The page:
I was really happy to see all four of the final songs on "Differentology" as, in my opinion, the provide the album with a proper 'body'. Though they may go overlooked in the name of more flashy and immediately striking songs, they all represent, collectively, a reason to be excited about this album and evidence that someone was paying attention. The first of these, 'All O'Dem' is one of the most FUN songs that I've heard from Garlin recently. There's no pressure. No one is setting anything on fire and you don't even have to jump and wave a damn thing if you don't feel like it. It's very relaxed and infectious and flexible and just a fine Groovy Soca song. The same (all of it) can be said of 'Stages' (biggup Blazer) (…I return to writing this review TWENTY MINUTES later after listening to Blazer's 'Stages' over and over and over again) which is another very cool vibes, with just a bit more in the way of intensity here. 'Stages' actually does have slightly further concerns as it is a song speaking on the virtues of music, in general, and Soca, especially. As I mentioned, Bunji Garlin has spent the majority of his entire career as someone who not only performs Soca music but someone who is quick to stand up for it (like when someone calls it Devil's music, for example). This one doesn't quite find him on the defence or the attack but he does well and correctly outline just a few of the endless joys of this wonderful sound during 'Stages'.

"A life of rhyme
No life of crime
We do the music for you to wine
From home to studio mi spend meh time -
To give the music - so fine
Well anytime that I'm feeling down 
And di situation look brown

Things continue on similarly with 'Over The Hills' which, at least for me, is the feeling I have surrounding this entire album and project. This song came originally a year or two ago but I feel that the nature of it is so very fitting for an album like this. And, hopefully, it does some damage, at least as far as furthering, on a larger scale, Bunji Garlin's commitment not only to his own career and craft but to the art form, in full, of Soca music and fully embracing that aspect of his talents. As much as Garlin is this lyrical powerhouse and electric showman, he's also, essentially, the security in the club of Soca and, as he has shown in the past, if you disrespect the house, he will show you to the door.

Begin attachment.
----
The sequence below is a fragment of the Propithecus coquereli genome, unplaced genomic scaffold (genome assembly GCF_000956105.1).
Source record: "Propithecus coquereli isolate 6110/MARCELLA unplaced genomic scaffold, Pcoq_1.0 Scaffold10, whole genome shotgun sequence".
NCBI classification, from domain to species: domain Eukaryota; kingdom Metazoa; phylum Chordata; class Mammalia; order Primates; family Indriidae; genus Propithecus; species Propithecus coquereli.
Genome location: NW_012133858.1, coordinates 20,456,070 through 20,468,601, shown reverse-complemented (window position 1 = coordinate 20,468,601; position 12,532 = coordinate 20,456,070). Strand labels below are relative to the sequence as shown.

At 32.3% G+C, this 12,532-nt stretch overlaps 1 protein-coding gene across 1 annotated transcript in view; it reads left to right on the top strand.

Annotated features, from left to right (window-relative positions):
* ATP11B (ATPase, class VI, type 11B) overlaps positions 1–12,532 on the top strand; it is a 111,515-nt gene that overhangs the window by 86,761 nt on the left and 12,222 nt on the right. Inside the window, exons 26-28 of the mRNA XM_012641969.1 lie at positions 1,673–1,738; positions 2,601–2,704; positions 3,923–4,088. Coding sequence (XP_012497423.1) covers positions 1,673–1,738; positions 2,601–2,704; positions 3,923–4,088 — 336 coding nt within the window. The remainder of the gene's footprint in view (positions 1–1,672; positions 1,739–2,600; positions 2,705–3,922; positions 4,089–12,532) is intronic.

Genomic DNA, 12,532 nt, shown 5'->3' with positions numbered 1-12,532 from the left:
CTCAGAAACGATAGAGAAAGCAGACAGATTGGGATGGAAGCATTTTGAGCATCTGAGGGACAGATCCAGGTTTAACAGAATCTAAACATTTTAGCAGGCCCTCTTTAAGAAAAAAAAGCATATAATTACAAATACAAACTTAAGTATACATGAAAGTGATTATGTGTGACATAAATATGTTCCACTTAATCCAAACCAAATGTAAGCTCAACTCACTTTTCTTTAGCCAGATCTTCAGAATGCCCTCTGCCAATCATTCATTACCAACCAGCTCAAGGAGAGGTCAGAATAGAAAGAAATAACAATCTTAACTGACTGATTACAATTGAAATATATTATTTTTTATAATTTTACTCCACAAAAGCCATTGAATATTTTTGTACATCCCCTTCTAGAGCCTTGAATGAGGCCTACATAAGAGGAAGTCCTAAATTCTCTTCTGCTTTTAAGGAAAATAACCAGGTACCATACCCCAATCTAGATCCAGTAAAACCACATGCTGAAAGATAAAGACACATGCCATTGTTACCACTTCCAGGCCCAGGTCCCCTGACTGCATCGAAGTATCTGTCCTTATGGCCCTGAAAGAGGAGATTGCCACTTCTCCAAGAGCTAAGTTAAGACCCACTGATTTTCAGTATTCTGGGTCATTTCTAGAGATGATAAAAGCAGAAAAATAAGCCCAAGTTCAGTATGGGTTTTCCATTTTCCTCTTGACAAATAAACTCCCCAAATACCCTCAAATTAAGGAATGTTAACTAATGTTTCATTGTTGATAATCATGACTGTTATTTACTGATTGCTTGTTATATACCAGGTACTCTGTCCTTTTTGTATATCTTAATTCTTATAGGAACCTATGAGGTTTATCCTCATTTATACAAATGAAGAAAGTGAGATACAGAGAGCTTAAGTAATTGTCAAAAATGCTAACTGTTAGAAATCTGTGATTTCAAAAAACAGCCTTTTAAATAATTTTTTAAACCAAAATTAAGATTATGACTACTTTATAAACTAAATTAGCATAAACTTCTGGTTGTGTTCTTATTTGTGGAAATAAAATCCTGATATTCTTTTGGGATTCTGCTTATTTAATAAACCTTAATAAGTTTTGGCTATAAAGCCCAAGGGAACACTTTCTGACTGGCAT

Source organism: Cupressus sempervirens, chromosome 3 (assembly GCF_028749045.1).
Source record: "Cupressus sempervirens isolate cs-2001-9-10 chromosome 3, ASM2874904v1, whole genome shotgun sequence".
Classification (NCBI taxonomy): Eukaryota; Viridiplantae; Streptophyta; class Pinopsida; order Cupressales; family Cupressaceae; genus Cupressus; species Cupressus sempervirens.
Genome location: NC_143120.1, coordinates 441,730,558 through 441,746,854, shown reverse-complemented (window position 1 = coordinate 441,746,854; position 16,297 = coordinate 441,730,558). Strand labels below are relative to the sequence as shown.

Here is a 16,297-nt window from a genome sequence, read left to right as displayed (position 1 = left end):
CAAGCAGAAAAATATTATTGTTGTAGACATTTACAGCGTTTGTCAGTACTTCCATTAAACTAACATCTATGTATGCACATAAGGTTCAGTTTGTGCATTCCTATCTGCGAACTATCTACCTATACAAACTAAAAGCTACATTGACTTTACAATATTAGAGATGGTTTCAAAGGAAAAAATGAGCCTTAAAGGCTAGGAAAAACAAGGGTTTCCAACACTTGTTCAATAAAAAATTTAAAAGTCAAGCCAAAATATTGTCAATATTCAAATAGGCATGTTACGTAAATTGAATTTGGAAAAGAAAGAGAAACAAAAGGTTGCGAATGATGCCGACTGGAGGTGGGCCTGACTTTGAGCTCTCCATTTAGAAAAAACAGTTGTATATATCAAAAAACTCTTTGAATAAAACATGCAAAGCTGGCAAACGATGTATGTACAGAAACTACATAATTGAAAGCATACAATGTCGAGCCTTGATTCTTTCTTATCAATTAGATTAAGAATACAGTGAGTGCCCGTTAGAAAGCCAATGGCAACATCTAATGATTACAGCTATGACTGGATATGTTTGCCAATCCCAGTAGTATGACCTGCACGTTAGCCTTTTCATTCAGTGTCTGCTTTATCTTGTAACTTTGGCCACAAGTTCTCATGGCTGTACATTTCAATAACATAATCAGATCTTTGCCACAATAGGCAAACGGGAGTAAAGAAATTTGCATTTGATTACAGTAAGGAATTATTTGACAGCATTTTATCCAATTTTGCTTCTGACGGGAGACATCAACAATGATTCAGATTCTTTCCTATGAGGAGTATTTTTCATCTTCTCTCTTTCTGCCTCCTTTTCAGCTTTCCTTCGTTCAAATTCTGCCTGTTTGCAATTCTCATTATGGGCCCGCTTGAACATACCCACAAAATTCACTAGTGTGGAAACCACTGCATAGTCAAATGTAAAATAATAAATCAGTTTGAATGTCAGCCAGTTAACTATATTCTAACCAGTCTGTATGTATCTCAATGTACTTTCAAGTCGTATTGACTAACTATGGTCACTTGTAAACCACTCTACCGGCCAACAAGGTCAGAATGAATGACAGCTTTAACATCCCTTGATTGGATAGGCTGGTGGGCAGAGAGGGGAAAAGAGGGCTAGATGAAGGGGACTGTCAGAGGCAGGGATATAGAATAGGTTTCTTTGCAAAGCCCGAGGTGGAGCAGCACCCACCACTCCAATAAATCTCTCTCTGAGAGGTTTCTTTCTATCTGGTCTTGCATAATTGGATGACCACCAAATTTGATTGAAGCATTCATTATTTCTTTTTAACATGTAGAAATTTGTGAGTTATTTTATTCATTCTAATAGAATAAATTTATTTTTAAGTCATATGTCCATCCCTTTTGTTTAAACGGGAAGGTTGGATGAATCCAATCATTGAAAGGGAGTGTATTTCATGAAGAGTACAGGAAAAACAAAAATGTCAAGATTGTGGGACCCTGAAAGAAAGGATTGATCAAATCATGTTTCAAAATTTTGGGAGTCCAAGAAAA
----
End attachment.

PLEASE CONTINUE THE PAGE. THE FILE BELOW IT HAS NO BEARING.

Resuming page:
"So when they watch me like the scourge of Soca
And try to treat me like the purge of Soca
I penetrate the nerve of Soca
I preserve the spoken words inna Soca
When they watch me like the pain of Soca
And fraid of me like I is di Bane of Soca
Like I poison in di vein of Soca
I stimulate all di brains inna Soca
Because - I wanna see this music rise, rise, rise
I wanna see Soca music flying with the eagle in the sky!"

Lastly is the perfectly chaotic 'Gi Dem Dey'. Although you might be able to question its positioning on the album (it probably should have been the first of the final four and not the last), its quality is not up for debate and it does give "Differentology" a much needed final power-surge in a more typically Garlin-esque manner.